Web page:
The media landscape has never been more fragmented. From instant messaging to social media and video streaming services, customers are now inundated with options, which makes it increasingly important for brands to create marketing that grabs and keeps their attention. Yet few brands buy media on this basis – often preferring to buy on impressions or engagements – and attention itself is becoming harder for brands to win.
It isn’t necessarily the case that adult Gen Z and Millennials simply have shorter attention spans, though. The 2022 ‘Attention Economy Report’ for the US and UK, compiled by Dentsu, Lumen and livestreaming service Twitch, found that video formats on Twitch command attention comparable with TV. It achieved a 103% higher attention rate than the norms identified in the report, based on visual attention insights from social, in-stream, in-article and TV advertising.
“It’s a really engaged audience and community,” said Jonathan Kelly, Twitch’s head of agency development for EMEA, speaking at the Festival of Marketing (FoM). “The experience is exceptionally attention-grabbing as it’s a live environment.”
In order to tap the full potential of today’s digital channels and opportunities, brands need to rethink how they craft content and cultivate relationships with online audiences.
When people feel seen and heard, that’s when they reciprocally pay attention.
Caroline Orange-Northey, Amazon Ads
It begins with getting to grips with what makes customers tick, according to Caroline Orange-Northey, head of lifestyle industries at Amazon Ads, speaking alongside Kelly at FoM. “We start with the customer,” she said. “Where are they? Why are they there? How are they consuming content? We work really hard to understand the time and the place to make messaging that’s relevant, that resonates and is sticky.”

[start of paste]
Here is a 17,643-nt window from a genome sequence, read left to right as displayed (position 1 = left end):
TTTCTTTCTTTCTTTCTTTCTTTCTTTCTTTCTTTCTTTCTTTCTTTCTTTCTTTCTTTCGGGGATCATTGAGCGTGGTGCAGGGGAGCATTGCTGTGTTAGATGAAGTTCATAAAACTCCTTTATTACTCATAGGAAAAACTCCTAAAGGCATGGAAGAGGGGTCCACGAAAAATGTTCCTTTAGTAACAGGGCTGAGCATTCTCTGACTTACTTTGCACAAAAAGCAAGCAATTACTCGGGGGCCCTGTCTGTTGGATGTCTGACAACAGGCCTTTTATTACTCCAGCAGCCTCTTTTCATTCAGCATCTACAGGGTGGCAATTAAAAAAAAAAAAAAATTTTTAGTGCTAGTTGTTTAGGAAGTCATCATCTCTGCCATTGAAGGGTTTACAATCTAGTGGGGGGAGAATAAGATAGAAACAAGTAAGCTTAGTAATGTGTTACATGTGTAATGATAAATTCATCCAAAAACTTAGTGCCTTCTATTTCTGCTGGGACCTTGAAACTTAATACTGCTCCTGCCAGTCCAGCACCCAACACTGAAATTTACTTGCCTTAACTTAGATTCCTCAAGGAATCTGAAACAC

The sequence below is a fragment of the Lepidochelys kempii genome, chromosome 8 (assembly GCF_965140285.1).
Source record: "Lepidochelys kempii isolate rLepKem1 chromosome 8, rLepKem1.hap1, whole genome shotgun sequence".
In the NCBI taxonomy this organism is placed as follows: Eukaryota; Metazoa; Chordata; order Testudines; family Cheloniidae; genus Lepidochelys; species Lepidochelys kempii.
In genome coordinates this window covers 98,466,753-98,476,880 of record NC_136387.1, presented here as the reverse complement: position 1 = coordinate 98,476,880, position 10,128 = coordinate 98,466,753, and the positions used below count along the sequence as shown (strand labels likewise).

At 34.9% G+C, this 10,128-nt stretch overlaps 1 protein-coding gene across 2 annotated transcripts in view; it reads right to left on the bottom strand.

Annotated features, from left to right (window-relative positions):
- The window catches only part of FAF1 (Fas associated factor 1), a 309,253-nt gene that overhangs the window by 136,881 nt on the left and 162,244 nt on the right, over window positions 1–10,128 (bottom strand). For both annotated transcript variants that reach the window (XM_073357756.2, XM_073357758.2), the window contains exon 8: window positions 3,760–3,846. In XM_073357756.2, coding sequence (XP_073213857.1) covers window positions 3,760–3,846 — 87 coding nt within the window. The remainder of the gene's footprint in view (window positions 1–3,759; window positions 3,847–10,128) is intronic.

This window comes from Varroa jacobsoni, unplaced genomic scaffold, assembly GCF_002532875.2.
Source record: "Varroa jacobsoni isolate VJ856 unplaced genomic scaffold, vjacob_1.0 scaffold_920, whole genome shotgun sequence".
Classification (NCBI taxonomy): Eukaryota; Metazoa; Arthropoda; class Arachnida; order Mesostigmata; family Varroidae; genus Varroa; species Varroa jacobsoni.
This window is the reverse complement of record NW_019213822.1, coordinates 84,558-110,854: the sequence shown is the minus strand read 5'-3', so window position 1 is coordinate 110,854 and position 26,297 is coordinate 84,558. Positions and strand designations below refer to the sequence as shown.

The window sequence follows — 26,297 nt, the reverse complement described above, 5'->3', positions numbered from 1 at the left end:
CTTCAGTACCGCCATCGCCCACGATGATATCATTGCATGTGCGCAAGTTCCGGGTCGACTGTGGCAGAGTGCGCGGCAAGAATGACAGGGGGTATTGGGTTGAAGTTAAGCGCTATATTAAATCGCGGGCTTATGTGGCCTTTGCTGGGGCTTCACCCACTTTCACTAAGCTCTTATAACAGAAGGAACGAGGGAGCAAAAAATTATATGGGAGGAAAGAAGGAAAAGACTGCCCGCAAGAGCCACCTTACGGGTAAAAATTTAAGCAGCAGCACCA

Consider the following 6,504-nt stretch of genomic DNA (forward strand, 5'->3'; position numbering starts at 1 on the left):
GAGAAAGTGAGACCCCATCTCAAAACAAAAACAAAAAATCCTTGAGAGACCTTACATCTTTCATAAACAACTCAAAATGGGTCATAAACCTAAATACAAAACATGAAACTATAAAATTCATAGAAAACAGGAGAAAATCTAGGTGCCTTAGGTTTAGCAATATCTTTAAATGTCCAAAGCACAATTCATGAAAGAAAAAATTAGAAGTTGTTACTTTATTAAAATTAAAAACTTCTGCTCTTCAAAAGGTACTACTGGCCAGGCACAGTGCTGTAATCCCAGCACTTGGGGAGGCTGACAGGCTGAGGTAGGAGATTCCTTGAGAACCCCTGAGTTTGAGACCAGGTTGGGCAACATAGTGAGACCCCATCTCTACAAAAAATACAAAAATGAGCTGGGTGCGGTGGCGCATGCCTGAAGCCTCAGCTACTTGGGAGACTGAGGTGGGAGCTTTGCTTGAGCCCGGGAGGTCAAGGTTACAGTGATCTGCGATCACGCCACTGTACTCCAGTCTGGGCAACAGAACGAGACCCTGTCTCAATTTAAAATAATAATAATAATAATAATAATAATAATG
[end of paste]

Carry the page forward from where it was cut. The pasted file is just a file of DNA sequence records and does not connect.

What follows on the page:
This level of insight in turn helps to build genuine relationships with audiences. “When people feel seen and heard, that’s when they reciprocally pay attention,” added Orange-Northey. Sportswear brand Lululemon is a great example of this approach in action, she pointed out. Its ‘Voice of the Guest’ programme gathers feedback and anecdotes directly from highly engaged customers, applying their insight to future product development and creating a two-way exchange.
Engaging a brand’s “superfans” in this way is a really effective strategy, Orange-Northey said. “They’re not just loyal customers, they’re enthusiastic promoters of your brand, so being able to identify them and then show them some love is really important, whether that’s through personalised shout-outs, early access, user discounts or – like Lululemon – using them to inform your product development. Nurturing that enthusiasm and ensuring that they continue to be advocates creates a ripple effect that extends your brand reach. You don’t need a huge budget to achieve that either, you just need to be really tuned into the people that are passionate about your brand.”
It’s critical too that digital content put out by brands feels impactful, authentic and aligned to their values. According to Orange-Northey, achieving this is at the heart of the opportunities Amazon Ads offers for brand-funded programming, in which brands create long-form video content that sits alongside other premium shows on Prime Video.